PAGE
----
Sixth Avenue Traffic are a strange band.
Everything seems to be there, but they just fall short of taking the performance to a level where an audience would feel stunned.
It's actually verging of frustrating watching them at times.
You want them to soar and then they hit cruise control.
On paper the band will work. There's no doubt about that.
The original material is of a high quality, the band have a more than acceptable level of musicianship, and the singer has a hint of Chris Robinson of the Black Crowes about his vocals.
It's all good, but live they don't quite manage to provide that moment that acts as a catalyst and imprints their name forever on the lips of an audience as a band to watch out for.
Two things seemed to be stopping them from creating the magic.
One was that they seemed uncomfortable squeezed into The Bay.
A larger stage would have possibly given them some room to make more of a performance rather than just play the songs.
The second was the stiffness of the singer in the delivery of the vocals.
I was mentally urging him to let go as I reckon he's got it.
The problem isn't that the talent is missing, it just seems that he is holding it all tightly contained, and he needs to let it all out.
The cover of The Florence and the Machine hit Dog Days was interesting, but it was on this song that the holding back was most apparent on.
Even on the reworked version there are points, such as the 'Run fast for your mother, run fast for your father' break, that lend themselves to a more gonzo approach.
Sixth Avenue Traffic need to let loose.
A tip would be to glance over their shoulders at their own drummer who was the only one who seemed to have keyed into what playing rock and roll should be about.
There has to be some wild abandon and a sense of danger.
Some bands have more attitude than talent, and can very often disappoint, but the opposite was on show here.
The very obvious talent on display needs a fix of attitude, and when that's added then I suspect that they will turn some heads.
R.P.G, from Perth, had no problems in the attitude department, or could be considered lightweights when it comes to musicianship either.
I've got a broad understanding of what punk is that many would disagree with, but no one would raise an eyebrow if I was to say that R.P.G were a real punk band.
The passion, the raw anger, and the' fuck you, I wont do what you tell me', foundations of what punk is all about are all present and correct.
Then the addition of the real essence of punk rock as I understand it - a refusal to kow tow to a uniformed template - is right to the fore to.
The dual bass sound of the band is mind blowing.
The throbbing post punk runs add a whole new dimension to the sound.
Not that the band are solely defined by the bass sound, as the guitar and drums are equally as important, as are the duel vocals.
The whole aural tapestry of what they are doing is heady stuff.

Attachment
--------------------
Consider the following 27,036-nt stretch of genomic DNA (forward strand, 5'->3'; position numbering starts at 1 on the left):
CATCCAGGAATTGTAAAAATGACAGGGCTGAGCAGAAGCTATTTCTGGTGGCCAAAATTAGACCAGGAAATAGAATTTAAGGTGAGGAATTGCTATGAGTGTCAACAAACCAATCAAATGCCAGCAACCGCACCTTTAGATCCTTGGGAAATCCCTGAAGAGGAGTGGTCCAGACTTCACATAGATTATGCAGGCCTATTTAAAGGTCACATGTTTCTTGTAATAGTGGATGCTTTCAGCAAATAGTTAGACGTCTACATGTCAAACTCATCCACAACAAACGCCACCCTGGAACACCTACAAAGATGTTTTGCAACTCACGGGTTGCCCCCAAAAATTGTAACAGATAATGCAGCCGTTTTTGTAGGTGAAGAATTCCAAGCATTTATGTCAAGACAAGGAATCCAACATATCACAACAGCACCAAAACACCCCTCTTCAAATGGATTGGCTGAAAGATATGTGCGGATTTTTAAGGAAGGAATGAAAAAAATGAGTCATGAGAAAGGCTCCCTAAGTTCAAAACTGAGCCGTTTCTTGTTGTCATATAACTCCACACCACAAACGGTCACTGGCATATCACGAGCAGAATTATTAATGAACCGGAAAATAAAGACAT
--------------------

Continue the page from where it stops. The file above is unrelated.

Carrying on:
Plenty of bands could do with checking out what RPG are doing, and taking some notes.
If there's a rock and roll rule book then the guys in the band read it from cover to cover and then tore it up and wrote their own.
That's what punk is about.
It's not a ghetto to get bogged down in. It's a wide open vista of opportunity, and here's a band that fundamentally get that.
Once again it would seem that it is down to those who have been around the block a couple of times to lead the way.
Punks dead, long live punk.
The Coffins are one of those bands that you have to see live to get it.
Part garage punk, part performance art, and all rock and roll.
The influence of Alex Harvey looms large in the material, but it is far darker, and far more visceral, than anything that Vambo would do.
The world of the Coffins is one where less than savoury characters exist, blood runs in the gutter, and anyone with any common sense prays for the dawn.
Even when they introduce their summer anthem 'waves' it quickly melds sun and surf with being swept under the waves of the title.
If Screaming Lord Sutch was to record an album that was written by The Birthday Party then it might come close to sounding like The Coffins.
Front man Joe Bone stalks the stage like a demented serial killer.
All twitches, psychotic stares and props.
Michael Wernick on bass is a thrashing dervish who never stops.
His excitable style of of playing the bass would probably make him the main focal point in most bands, but the Coffins aren't most bands, and at any given time your attention can also be caught by Bil Gilchrist on guitar and swinging shrunken head, or the pounding Graham Platt who never ever misses the beat.
The is a real band and not three guys backing up the one individual as we so often see.
All are cogs in a machine that effortlessly mesh together and allows it to run fast and smooth.
In a very short time they have built up a solid fan base, and it's very obvious why as attending a gig by them is akin to being swept up by a hurricane.
I would reckon that after seeing them once then most people would be up for a return visit.
It's all the more laudable that they have accrued this success as they have bloody mindedly refused to pander to pay to play promoters and instead sought out ethical venues and bookers and worked hand in hand with them to promote themselves.
It's a positive example to other bands that there are other options available, and there's really no need to offer themselves up to be exploited.
In fact here's some advice.
Get in touch with bands like The Coffins, promoters like Punk Rock Rammy, bookers like Mark McG of the Girobabies, speak to venues like The Bay, Bar Bloc and the 13th Note.
Use what is out there and work with the good guys.
They're not the only ones kicking about Glasgow.
There are more, but crack in and get recommendations from them and take some control of your own destiny.